• Production of monoclonal immunoglobulin that recognizes a major protein of myelin, myelin-associated glycoprotein
  38. What is traumatic neuroma (pseudoneuroma or amputation neuroma)?
    • Axons, even in the absence of correctly positioned distal segments, may continue to grow, resulting in a mass of tangled axonal processes known as a traumatic neuroma (pseudoneuroma or amputation neuroma). Within this mass, small bundles of axons appear randomly oriented; each, however, is surrounded by organized layers containing Schwann cells, fibroblasts, and perineurial cells 
    • Normal appearance of peripheral nerve (A), with all the axons aligned in a single plane with sheaths of connective tissue, as compared with traumatic neuroma (B) showing disordered orientation of axons (pale purple) intermixed with connective tissue
  39. What are the features in CTS?
    • compression of the median nerve at the level of the wrist within the compartment delimited by the transverse carpal ligament
    • F>M
    • Frequently bilateral
    • edema, pregnancy, inflammatory arthritis, hypothyroidism, amyloidosis (especially that related to β2-microglobulin deposition in individuals on renal dialysis), acromegaly, diabetes mellitus, and excessive repetitive motions of the wrist.
    • Symptoms are limited to dysfunction of the median nerve, including numbness and paresthesias of the tips of the thumb and first two digits.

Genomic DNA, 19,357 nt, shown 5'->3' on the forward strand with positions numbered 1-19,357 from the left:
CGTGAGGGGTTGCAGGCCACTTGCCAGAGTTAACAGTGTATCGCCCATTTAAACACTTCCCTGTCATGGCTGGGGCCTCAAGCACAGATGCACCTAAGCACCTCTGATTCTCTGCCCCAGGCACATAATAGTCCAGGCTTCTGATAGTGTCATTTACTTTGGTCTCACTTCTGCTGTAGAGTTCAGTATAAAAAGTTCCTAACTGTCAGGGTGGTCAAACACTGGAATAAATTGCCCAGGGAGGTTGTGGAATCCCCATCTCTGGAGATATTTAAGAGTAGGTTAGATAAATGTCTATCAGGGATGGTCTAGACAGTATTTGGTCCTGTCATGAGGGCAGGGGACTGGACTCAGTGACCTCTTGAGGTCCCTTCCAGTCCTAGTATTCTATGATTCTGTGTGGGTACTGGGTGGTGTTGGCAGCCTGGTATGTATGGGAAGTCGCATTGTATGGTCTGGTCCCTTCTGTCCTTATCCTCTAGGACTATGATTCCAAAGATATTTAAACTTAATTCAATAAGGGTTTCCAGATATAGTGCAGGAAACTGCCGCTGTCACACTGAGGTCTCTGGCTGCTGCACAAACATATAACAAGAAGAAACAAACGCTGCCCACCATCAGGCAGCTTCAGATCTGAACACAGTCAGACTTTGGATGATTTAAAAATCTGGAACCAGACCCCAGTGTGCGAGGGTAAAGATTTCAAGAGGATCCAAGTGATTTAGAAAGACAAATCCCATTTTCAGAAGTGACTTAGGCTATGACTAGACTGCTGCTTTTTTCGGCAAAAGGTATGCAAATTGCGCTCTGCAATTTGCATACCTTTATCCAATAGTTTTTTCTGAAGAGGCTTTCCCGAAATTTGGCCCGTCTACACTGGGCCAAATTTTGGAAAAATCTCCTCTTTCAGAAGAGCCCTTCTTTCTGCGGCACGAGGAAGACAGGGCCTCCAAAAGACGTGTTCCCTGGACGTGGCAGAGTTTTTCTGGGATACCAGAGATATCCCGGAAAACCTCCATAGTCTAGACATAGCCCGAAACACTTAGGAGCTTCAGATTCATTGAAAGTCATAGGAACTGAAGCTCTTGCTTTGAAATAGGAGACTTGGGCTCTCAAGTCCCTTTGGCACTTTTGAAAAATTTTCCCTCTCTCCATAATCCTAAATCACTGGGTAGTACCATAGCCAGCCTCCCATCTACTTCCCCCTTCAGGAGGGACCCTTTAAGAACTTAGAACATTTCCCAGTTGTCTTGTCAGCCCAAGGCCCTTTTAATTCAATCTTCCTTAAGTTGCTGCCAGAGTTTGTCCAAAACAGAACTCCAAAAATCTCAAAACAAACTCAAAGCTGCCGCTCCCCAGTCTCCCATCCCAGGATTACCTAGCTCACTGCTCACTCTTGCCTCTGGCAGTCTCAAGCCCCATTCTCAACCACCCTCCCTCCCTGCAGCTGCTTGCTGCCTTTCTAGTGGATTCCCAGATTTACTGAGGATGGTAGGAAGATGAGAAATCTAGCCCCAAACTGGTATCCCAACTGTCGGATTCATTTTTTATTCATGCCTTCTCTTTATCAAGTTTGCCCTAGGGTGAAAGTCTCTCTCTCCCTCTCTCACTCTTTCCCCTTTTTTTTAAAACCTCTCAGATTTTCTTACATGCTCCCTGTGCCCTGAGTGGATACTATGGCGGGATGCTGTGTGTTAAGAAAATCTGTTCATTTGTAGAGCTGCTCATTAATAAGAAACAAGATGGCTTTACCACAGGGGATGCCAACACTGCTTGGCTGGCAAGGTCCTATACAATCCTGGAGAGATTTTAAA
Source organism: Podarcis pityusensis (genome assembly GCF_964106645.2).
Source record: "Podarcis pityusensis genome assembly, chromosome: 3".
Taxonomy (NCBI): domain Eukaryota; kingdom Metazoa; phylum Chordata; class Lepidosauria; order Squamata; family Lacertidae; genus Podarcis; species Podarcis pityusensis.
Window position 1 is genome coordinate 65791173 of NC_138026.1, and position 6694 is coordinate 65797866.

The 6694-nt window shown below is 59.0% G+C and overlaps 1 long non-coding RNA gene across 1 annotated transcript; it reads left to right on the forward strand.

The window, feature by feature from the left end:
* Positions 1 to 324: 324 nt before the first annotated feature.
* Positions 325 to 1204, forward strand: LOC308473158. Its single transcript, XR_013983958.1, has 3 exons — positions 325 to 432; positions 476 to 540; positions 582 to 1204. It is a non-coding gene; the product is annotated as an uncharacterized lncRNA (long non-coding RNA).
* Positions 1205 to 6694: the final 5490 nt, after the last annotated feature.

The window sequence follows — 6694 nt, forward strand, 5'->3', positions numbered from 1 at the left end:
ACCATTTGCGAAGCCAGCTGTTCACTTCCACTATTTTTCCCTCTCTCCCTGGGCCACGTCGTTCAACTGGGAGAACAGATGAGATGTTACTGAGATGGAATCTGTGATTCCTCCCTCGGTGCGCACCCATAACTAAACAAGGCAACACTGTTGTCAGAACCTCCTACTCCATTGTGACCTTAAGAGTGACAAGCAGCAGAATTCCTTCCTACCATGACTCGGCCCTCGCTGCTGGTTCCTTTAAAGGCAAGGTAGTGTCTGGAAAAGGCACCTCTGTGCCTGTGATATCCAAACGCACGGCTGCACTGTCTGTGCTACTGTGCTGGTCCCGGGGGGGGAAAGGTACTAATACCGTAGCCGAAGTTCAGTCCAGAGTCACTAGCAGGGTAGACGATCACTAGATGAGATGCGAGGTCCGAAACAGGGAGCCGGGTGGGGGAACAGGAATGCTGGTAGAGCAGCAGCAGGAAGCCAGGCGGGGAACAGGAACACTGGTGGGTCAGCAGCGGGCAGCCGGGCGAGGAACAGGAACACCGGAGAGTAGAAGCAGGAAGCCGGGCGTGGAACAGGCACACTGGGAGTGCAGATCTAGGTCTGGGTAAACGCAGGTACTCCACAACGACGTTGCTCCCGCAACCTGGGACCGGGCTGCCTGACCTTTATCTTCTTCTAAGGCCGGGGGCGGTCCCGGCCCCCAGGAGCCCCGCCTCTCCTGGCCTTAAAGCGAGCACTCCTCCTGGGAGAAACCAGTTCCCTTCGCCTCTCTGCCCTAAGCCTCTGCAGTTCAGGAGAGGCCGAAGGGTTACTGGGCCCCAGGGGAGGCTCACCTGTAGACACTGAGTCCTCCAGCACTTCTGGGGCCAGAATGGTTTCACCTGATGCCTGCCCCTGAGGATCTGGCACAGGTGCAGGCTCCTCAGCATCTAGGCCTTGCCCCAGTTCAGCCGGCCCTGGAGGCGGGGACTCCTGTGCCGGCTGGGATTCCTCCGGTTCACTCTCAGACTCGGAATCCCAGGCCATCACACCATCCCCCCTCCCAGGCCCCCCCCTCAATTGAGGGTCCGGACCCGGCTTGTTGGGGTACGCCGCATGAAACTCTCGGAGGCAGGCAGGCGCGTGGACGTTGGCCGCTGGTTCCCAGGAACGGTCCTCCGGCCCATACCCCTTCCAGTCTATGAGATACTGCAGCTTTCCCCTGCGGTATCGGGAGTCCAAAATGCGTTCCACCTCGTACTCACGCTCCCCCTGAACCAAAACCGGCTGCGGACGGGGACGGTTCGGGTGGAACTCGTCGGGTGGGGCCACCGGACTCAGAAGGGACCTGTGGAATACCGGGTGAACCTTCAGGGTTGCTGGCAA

40. What are other compression neuropathies?
    • Other nerves prone to compression neuropathies include the ulnar nerve at the level of the elbow, the peroneal nerve at the level of the knee, and the radial nerve in the upper arm; the latter occurs from sleeping with the arm in an awkward position (“Saturday night palsy”).
    • Another form of compression neuropathy is found in the foot, affecting the interdigital nerve at intermetatarsal sites. This problem, which occurs more often in women than in men, leads to foot pain (metatarsalgia). The histologic findings of the lesion (Morton neuroma) include evidence of chronic compression injury
  41. Lumbosacral
  42. Brachial
  43. Lumbar
  44. Sacral
  45. What are the symptoms of C5 injury?
    • Pain : Neck, shoulder, scapula
    • Sense: Lateral arm (in distribution of axillary nerve)
    • Motor: Shoulder abduction, external rotation, elbow flexion, forearm supination
    • DTR: Biceps, brachioradialis
  46. What are the symptoms of C6 injury?
    • Pain: Neck, shoulder, scapula, lateral arm, lateral forearm, lateral hand
    • Sense: Lateral forearm, thumb and index finger
    • Motor: Shoulder abduction, external rotation, elbow flexion, forearm supination and pronation
    • DTR: Biceps, brachioradialis
  47. What are the symptoms of C7 injury?
    • Pain: Neck, shoulder, middle finger, hand
    • Sense: Index and middle finger, palm
    • Motor: Elbow and wrist extension (radial), forearm pronation, wrist flexion
    • DTR: Triceps
  48. What are the symptoms of C8 injury?
    • Pain: Neck, shoulder, medial forearm, fourth and fifth digits, medial hand
    • Sense: Medial forearm, medial hand, fourth and fifth digits
    • Motor: Finger extension, wrist extension (ulnar), distal finger flexion, extension, abduction and adduction, distal thumb flexion